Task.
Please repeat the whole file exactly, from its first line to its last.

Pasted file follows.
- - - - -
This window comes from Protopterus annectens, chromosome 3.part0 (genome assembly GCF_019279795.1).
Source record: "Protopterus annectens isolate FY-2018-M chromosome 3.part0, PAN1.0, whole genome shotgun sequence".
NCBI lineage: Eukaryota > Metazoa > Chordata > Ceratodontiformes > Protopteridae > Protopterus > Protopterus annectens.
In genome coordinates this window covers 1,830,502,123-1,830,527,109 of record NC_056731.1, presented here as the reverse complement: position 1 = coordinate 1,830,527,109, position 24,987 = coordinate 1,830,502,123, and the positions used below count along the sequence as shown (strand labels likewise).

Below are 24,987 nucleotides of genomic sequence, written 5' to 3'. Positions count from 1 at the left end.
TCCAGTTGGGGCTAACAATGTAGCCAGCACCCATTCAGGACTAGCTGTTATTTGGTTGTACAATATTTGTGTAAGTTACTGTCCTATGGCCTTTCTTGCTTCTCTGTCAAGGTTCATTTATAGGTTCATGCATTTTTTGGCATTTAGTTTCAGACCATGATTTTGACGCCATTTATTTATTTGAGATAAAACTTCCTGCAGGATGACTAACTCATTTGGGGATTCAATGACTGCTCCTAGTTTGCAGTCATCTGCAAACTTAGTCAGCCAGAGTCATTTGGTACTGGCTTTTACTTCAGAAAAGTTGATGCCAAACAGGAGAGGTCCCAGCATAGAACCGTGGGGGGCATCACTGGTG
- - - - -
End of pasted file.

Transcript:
This window comes from Protopterus annectens, chromosome 3.part0 (genome assembly GCF_019279795.1).
Source record: "Protopterus annectens isolate FY-2018-M chromosome 3.part0, PAN1.0, whole genome shotgun sequence".
NCBI lineage: Eukaryota > Metazoa > Chordata > Ceratodontiformes > Protopteridae > Protopterus > Protopterus annectens.
In genome coordinates this window covers 1,830,502,123-1,830,527,109 of record NC_056731.1, presented here as the reverse complement: position 1 = coordinate 1,830,527,109, position 24,987 = coordinate 1,830,502,123, and the positions used below count along the sequence as shown (strand labels likewise).

Below are 24,987 nucleotides of genomic sequence, written 5' to 3'. Positions count from 1 at the left end.
TCCAGTTGGGGCTAACAATGTAGCCAGCACCCATTCAGGACTAGCTGTTATTTGGTTGTACAATATTTGTGTAAGTTACTGTCCTATGGCCTTTCTTGCTTCTCTGTCAAGGTTCATTTATAGGTTCATGCATTTTTTGGCATTTAGTTTCAGACCATGATTTTGACGCCATTTATTTATTTGAGATAAAACTTCCTGCAGGATGACTAACTCATTTGGGGATTCAATGACTGCTCCTAGTTTGCAGTCATCTGCAAACTTAGTCAGCCAGAGTCATTTGGTACTGGCTTTTACTTCAGAAAAGTTGATGCCAAACAGGAGAGGTCCCAGCATAGAACCGTGGGGGGCATCACTGGTG